Droplet digital PCR (ddPCR) is a recent method developed for the quantification of nucleic acids sequences. It is an evolution of PCR methodology incorporating two principal differences: a PCR reaction is performed in thousands of water-oil emulsion droplets and fluorescence is measured at the end of PCR amplification. It leads to the precise and reproducible quantification of DNA and RNA sequences. Here, we present quantitative methods for DNA and RNA analysis using Bio-Rad QX100 or QX200 systems, respectively. The aim of these methods is to provide useful molecular tools for validating genetically altered animal models such as those subject to CRISPR/Cas9 genome editing, as well for expression or CNV studies. A standard procedure for simultaneous DNA and RNA extraction adapted for mouse organs is also described. These methods were initially designed for mouse studies but also work for samples from other species like rat or human. In our lab, thousands of samples and hundreds of target genes from genetically altered lines were examined using these methods. This large dataset was analyzed to evaluate technical optimizations and limitations. Finally, we propose additional recommendations to be included in dMIQE (Minimum information for publication of quantitative digital PCR experiments) guidelines when using ddPCR instruments.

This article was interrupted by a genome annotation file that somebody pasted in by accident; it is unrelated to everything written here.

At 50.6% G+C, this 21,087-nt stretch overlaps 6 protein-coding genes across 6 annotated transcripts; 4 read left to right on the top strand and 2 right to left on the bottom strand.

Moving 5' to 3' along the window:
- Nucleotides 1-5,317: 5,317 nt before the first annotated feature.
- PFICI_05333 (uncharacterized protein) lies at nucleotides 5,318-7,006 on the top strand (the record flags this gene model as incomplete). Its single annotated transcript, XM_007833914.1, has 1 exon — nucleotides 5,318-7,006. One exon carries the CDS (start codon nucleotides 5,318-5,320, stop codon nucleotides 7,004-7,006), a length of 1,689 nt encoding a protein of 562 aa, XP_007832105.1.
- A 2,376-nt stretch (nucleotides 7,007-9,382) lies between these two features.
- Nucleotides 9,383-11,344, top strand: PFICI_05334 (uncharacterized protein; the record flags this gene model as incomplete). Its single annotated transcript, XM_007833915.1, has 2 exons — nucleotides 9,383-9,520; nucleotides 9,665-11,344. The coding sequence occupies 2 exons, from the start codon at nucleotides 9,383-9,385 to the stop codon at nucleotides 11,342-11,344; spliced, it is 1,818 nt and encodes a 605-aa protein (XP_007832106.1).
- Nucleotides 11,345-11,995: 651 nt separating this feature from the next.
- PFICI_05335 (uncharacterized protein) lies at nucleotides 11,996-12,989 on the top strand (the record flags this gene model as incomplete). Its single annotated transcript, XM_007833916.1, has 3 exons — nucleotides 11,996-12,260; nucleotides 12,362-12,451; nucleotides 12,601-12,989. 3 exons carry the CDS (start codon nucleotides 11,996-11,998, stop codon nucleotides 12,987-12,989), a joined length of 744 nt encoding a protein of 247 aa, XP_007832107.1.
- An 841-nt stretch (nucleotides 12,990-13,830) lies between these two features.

Keywords: DMIQE; Droplet digital PCR (ddPCR); Genetically modified animals; Quality control; RT-ddPCR; Research reproducibility.
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